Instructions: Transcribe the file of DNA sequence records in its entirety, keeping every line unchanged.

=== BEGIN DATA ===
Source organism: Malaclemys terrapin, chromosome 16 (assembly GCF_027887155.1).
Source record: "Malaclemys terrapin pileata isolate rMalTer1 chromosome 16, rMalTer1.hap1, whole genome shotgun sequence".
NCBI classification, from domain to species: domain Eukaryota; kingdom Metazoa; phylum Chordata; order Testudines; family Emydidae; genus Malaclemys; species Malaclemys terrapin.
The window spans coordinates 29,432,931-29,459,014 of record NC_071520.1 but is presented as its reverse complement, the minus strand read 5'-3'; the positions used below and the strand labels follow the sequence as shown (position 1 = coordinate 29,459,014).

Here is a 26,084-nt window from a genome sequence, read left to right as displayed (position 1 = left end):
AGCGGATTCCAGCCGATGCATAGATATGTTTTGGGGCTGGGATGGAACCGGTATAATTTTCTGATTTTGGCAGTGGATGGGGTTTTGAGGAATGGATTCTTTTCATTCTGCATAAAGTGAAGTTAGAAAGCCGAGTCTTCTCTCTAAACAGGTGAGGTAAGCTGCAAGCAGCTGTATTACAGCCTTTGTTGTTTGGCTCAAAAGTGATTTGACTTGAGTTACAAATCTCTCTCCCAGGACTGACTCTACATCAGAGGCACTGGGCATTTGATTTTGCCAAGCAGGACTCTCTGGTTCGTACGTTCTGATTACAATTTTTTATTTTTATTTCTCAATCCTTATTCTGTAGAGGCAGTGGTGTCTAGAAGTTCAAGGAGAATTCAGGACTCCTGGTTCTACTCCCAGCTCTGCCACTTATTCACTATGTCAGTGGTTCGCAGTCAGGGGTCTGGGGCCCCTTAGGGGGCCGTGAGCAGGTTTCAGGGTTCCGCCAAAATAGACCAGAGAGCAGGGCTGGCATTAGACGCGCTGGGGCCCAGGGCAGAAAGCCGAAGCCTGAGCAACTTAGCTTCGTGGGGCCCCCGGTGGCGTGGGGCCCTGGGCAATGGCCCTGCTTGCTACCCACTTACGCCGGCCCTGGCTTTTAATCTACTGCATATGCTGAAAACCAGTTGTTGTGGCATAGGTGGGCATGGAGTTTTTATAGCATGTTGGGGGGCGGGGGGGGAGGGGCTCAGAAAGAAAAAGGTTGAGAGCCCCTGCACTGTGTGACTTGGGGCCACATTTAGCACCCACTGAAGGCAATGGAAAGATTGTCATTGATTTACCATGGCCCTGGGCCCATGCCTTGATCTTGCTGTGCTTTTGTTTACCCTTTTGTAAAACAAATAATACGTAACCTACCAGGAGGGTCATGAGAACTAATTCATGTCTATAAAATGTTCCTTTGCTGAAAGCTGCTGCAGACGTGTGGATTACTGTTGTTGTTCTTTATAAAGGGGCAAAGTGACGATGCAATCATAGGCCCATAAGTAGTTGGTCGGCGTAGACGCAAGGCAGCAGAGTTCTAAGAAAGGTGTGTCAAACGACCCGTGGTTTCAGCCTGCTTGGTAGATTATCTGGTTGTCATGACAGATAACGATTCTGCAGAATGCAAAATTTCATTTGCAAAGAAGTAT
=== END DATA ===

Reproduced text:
Source organism: Malaclemys terrapin, chromosome 16 (assembly GCF_027887155.1).
Source record: "Malaclemys terrapin pileata isolate rMalTer1 chromosome 16, rMalTer1.hap1, whole genome shotgun sequence".
NCBI classification, from domain to species: domain Eukaryota; kingdom Metazoa; phylum Chordata; order Testudines; family Emydidae; genus Malaclemys; species Malaclemys terrapin.
The window spans coordinates 29,432,931-29,459,014 of record NC_071520.1 but is presented as its reverse complement, the minus strand read 5'-3'; the positions used below and the strand labels follow the sequence as shown (position 1 = coordinate 29,459,014).

Here is a 26,084-nt window from a genome sequence, read left to right as displayed (position 1 = left end):
AGCGGATTCCAGCCGATGCATAGATATGTTTTGGGGCTGGGATGGAACCGGTATAATTTTCTGATTTTGGCAGTGGATGGGGTTTTGAGGAATGGATTCTTTTCATTCTGCATAAAGTGAAGTTAGAAAGCCGAGTCTTCTCTCTAAACAGGTGAGGTAAGCTGCAAGCAGCTGTATTACAGCCTTTGTTGTTTGGCTCAAAAGTGATTTGACTTGAGTTACAAATCTCTCTCCCAGGACTGACTCTACATCAGAGGCACTGGGCATTTGATTTTGCCAAGCAGGACTCTCTGGTTCGTACGTTCTGATTACAATTTTTTATTTTTATTTCTCAATCCTTATTCTGTAGAGGCAGTGGTGTCTAGAAGTTCAAGGAGAATTCAGGACTCCTGGTTCTACTCCCAGCTCTGCCACTTATTCACTATGTCAGTGGTTCGCAGTCAGGGGTCTGGGGCCCCTTAGGGGGCCGTGAGCAGGTTTCAGGGTTCCGCCAAAATAGACCAGAGAGCAGGGCTGGCATTAGACGCGCTGGGGCCCAGGGCAGAAAGCCGAAGCCTGAGCAACTTAGCTTCGTGGGGCCCCCGGTGGCGTGGGGCCCTGGGCAATGGCCCTGCTTGCTACCCACTTACGCCGGCCCTGGCTTTTAATCTACTGCATATGCTGAAAACCAGTTGTTGTGGCATAGGTGGGCATGGAGTTTTTATAGCATGTTGGGGGGCGGGGGGGGAGGGGCTCAGAAAGAAAAAGGTTGAGAGCCCCTGCACTGTGTGACTTGGGGCCACATTTAGCACCCACTGAAGGCAATGGAAAGATTGTCATTGATTTACCATGGCCCTGGGCCCATGCCTTGATCTTGCTGTGCTTTTGTTTACCCTTTTGTAAAACAAATAATACGTAACCTACCAGGAGGGTCATGAGAACTAATTCATGTCTATAAAATGTTCCTTTGCTGAAAGCTGCTGCAGACGTGTGGATTACTGTTGTTGTTCTTTATAAAGGGGCAAAGTGACGATGCAATCATAGGCCCATAAGTAGTTGGTCGGCGTAGACGCAAGGCAGCAGAGTTCTAAGAAAGGTGTGTCAAACGACCCGTGGTTTCAGCCTGCTTGGTAGATTATCTGGTTGTCATGACAGATAACGATTCTGCAGAATGCAAAATTTCATTTGCAAAGAAGTAT